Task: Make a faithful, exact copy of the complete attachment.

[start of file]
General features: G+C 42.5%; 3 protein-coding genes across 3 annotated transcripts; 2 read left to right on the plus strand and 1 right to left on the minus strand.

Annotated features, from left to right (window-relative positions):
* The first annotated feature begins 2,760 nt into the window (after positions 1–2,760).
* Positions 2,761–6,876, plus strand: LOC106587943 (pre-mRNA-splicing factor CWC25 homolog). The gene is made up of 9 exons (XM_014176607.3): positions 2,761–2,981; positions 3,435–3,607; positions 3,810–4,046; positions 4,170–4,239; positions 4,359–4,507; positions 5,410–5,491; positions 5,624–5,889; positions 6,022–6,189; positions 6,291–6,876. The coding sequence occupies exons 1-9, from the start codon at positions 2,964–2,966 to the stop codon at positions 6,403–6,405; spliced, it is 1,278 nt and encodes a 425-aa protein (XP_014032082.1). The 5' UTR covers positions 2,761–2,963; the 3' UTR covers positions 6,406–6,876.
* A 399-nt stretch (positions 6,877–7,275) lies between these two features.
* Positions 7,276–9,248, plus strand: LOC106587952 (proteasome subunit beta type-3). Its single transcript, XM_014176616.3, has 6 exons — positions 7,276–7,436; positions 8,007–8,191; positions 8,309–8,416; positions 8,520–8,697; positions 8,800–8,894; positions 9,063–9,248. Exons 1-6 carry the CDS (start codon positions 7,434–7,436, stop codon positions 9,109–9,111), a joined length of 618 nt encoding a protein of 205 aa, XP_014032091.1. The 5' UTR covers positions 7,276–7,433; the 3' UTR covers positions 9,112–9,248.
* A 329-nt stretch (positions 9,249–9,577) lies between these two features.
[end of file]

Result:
General features: G+C 42.5%; 3 protein-coding genes across 3 annotated transcripts; 2 read left to right on the plus strand and 1 right to left on the minus strand.

Annotated features, from left to right (window-relative positions):
* The first annotated feature begins 2,760 nt into the window (after positions 1–2,760).
* Positions 2,761–6,876, plus strand: LOC106587943 (pre-mRNA-splicing factor CWC25 homolog). The gene is made up of 9 exons (XM_014176607.3): positions 2,761–2,981; positions 3,435–3,607; positions 3,810–4,046; positions 4,170–4,239; positions 4,359–4,507; positions 5,410–5,491; positions 5,624–5,889; positions 6,022–6,189; positions 6,291–6,876. The coding sequence occupies exons 1-9, from the start codon at positions 2,964–2,966 to the stop codon at positions 6,403–6,405; spliced, it is 1,278 nt and encodes a 425-aa protein (XP_014032082.1). The 5' UTR covers positions 2,761–2,963; the 3' UTR covers positions 6,406–6,876.
* A 399-nt stretch (positions 6,877–7,275) lies between these two features.
* Positions 7,276–9,248, plus strand: LOC106587952 (proteasome subunit beta type-3). Its single transcript, XM_014176616.3, has 6 exons — positions 7,276–7,436; positions 8,007–8,191; positions 8,309–8,416; positions 8,520–8,697; positions 8,800–8,894; positions 9,063–9,248. Exons 1-6 carry the CDS (start codon positions 7,434–7,436, stop codon positions 9,109–9,111), a joined length of 618 nt encoding a protein of 205 aa, XP_014032091.1. The 5' UTR covers positions 7,276–7,433; the 3' UTR covers positions 9,112–9,248.
* A 329-nt stretch (positions 9,249–9,577) lies between these two features.